I’d recommend using the Fidelity Mode when in open-world titles, where better visuals can be prioritized over high frame rates. However, if you want to up the ante in titles like Call of Duty or Battlefield, it might be better to switch to Performance Mode, which boosts frame rates to 60fps at the expense of ray tracing. Performance Mode also relies on upscaling content to 4K from a lower resolution as opposed to running games on native 4K resolution. When it comes to the two modes, competitive gamers will prefer more responsiveness with higher frame rates, while Fidelity Mode is better suited for single-player titles that place emphasis on visuals.
There are three major issues of contention when it comes to gaming on the PS5: BUT:
Firstly, the PS5 doesn’t support output in Quad HD or 1440p resolution or a variable refresh rate. So, the resolution sacrifice that comes with 120fps gaming, will put you smack dab at 1080p resolution. I didn’t really find this to be an issue with my Full HD high-refresh-rate monitor, but if you are hoping to reap the benefits of high frame rates on a 1440p monitor, then you are sadly out of luck.
Secondly, the number of games that support 120fps gameplay is limited. Additionally, several PS4 titles are not yet optimized to take advantage of the PS5’s hardware and run no differently (Similar Resolution and Frame Rates) than that on the PS4. However, the keyword here is “yet”. Games like God of War 4 and Days Gone have been enhanced to run at 60fps on the PS5 and more will follow soon.
Lastly, the PS5’s custom 825GB SSD only offers 667.2GB of free storage. I found the space to be quite inadequate and fill up within no time. Now, this will obviously depend on the size of the games you install, but it still seems insufficient compared to Microsoft’s 1TB of storage on the Xbox Series X. On the plus side, there is a slot for storage expansion, but Sony is yet to unlock this expansion port.
Since we are on the topic of storage, Sony has yet to disclose its list of certified SSDs that can keep pace with the PS5’s SSD. This is primarily down to the fact that Sony uses a custom lightning-fast SSD on the PlayStation 5 that significantly improves load times, to a point where the console makes them almost non-existent. There were times where I missed in-game tips because the screen loaded too fast.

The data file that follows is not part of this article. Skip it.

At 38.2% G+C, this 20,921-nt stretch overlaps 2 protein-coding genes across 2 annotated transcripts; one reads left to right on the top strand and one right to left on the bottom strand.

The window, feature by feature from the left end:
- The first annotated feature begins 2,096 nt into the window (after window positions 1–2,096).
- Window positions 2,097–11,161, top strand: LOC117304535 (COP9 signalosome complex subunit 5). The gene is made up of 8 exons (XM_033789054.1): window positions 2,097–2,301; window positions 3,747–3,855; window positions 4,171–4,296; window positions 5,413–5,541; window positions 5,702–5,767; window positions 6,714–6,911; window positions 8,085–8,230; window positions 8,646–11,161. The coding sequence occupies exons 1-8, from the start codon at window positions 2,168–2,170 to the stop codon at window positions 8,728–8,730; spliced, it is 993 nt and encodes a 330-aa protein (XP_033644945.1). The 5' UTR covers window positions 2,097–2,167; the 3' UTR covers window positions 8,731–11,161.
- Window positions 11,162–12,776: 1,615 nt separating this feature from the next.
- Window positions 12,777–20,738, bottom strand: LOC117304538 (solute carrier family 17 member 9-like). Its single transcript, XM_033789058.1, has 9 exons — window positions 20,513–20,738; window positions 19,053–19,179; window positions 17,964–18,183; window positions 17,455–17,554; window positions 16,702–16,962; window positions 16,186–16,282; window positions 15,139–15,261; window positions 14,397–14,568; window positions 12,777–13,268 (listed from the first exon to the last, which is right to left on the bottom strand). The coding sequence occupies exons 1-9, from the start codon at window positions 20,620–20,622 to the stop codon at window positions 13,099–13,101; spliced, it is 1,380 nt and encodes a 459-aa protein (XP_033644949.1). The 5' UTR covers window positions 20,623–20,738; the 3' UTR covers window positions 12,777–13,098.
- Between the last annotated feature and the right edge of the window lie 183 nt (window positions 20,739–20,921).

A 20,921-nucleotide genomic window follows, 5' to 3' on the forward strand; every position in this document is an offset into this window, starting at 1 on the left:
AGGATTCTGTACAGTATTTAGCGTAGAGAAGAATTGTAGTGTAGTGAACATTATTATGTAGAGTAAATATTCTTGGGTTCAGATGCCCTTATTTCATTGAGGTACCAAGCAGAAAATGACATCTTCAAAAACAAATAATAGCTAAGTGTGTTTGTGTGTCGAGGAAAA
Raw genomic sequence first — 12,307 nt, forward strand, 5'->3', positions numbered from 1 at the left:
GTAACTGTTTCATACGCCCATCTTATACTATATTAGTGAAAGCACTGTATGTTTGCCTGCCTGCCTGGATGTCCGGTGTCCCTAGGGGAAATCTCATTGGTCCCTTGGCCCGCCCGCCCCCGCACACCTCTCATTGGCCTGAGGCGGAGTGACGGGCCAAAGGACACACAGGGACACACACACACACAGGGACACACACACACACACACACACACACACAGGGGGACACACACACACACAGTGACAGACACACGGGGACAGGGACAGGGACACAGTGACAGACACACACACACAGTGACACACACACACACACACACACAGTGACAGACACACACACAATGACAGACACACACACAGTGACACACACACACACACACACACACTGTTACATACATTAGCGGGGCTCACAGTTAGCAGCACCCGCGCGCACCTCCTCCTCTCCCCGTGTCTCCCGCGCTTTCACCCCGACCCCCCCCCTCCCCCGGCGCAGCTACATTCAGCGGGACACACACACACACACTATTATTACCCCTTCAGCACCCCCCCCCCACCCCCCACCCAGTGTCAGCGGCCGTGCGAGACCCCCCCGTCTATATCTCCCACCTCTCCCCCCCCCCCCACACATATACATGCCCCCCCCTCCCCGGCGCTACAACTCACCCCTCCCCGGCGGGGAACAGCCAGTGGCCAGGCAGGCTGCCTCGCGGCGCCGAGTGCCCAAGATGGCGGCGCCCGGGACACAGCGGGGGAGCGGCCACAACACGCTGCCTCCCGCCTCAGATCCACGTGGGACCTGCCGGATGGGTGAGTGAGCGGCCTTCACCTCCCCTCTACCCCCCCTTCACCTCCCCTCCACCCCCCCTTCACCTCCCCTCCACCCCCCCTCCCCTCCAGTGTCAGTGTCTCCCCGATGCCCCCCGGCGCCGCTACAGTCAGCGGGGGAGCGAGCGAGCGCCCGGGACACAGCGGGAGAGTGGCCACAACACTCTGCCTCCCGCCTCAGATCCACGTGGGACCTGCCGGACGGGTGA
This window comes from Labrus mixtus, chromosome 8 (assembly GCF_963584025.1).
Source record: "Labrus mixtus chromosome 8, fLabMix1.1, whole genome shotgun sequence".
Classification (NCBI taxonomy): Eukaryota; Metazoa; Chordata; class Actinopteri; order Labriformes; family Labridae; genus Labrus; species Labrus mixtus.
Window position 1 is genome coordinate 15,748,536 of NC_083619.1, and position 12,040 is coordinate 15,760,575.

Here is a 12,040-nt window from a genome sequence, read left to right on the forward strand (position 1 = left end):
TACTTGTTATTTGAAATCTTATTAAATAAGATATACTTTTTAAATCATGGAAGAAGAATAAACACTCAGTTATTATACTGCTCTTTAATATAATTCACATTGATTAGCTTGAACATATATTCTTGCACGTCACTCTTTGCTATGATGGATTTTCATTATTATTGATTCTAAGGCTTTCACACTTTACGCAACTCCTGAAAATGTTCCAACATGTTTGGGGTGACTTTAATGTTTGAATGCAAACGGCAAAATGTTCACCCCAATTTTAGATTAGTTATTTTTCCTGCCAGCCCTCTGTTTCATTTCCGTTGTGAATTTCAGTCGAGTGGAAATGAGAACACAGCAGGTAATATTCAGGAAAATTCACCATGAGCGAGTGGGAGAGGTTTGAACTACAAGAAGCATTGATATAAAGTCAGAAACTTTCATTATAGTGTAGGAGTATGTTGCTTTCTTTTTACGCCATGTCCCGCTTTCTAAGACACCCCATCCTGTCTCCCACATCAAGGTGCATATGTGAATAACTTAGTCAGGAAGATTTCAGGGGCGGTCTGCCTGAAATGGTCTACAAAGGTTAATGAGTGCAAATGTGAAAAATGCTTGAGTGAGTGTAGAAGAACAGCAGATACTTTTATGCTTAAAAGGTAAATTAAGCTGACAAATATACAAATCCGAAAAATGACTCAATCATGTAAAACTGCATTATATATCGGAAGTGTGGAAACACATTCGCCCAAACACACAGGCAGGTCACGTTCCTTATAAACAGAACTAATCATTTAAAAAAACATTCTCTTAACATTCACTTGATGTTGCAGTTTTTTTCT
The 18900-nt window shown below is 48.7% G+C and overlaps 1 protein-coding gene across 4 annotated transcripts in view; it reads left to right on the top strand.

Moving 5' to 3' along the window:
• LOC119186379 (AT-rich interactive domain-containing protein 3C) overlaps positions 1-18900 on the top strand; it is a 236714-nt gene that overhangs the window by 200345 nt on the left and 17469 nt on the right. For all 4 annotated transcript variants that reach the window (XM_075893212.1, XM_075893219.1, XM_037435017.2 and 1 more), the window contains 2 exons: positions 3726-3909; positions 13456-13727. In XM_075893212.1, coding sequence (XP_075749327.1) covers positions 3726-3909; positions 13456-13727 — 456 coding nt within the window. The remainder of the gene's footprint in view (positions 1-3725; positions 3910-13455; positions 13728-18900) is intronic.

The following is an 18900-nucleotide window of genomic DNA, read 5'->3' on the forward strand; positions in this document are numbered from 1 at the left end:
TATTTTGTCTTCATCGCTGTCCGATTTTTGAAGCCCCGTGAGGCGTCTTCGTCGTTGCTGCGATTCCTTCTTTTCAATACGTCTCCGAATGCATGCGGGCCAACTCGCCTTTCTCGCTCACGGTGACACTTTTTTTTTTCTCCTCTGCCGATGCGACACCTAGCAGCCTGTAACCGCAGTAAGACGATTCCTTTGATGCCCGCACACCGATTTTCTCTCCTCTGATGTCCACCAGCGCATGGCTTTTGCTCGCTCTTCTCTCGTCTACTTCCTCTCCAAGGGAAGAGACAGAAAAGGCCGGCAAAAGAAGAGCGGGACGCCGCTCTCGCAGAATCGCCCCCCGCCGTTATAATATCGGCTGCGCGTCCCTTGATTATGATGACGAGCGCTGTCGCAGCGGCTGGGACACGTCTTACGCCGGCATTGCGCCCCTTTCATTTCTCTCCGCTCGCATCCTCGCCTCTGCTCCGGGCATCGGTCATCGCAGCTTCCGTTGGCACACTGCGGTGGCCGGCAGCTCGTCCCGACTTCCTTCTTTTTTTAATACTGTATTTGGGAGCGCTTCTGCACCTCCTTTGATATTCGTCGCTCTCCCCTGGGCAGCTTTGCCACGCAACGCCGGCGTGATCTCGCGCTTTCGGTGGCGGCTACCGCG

Considering its heavy-duty hardware, you can expect the PS5 to have a pretty intense cooling system. So how loud is the PS5 compared to the previous generation consoles (PS4 and PS4 Pro); more or less, silent. The PS5 does tend to run hot over a long gaming session, but that’s nothing more than the cooling system doing its job. I couldn’t even hear the noise from the fans over the audio from my regular TV speakers, which are pretty poor. Apart from giving out a roar while booting, the PS5 runs relatively silent for the most part.
Sony has also confirmed that it will bring support for Variable Refresh Rate (VRR) and Auto Low Latency Mode (ALLM) in the future through software updates, which will further enhance gameplay on the next-gen console. Whether you prefer stunning visuals or more responsiveness, the gameplay on the Sony PlayStation 5 looks revolutionary and thanks to the new DualSense controller, it feels revolutionary too.
Should you buy the PS5?
With a price tag of Rs 49,990 or Rs 39,990, if you opt for the Digital Edition, there’s no doubt that the PS5 will put a dent in your wallet. But it is also significantly cheaper than building a gaming PC that can output titles at these resolutions and frame rates. In a previous comparison, I did note that the Xbox Series X boasted a marginally better spec sheet than the PS5, but after actually using Sony’s next-gen console, it is safe to say that I have no reservations over recommending the PS5 over the Xbox Series X.
We'd suggest using the included stand for optimal heat dissipation in horizontal orientation.
Gameplay on the PS5 is truly worthy of being categorised as ‘next-gen’. But what’s more, is that there’s an updated controller with class-leading haptics to match those stunning visuals and allow you to experience new levels of immersion. Further enhancing gameplay is the dramatically improved load times thanks to that super-fast SSD. Additionally, Sony’s PlayStation Plus subscription also gives you access to a couple of PS5 titles and several older PS4 titles for Rs 499 a month.
The gaming experience offered here is quite literally revolutionary, even if the overall entertainment experience can be lacking at times. That being said, I have no doubt that things are only going to get better in time. Unless you are looking to access a specific Xbox-exclusive title, I’d recommend getting your hands on a PS5 console as soon as one becomes available. Given the current chip shortage and the fact that the PS5 is set to go on pre-order today (May 17, 2021), it is easy to recommend it over the Xbox Series X/S or a new GPU upgrade, especially considering the inflated prices on the latter.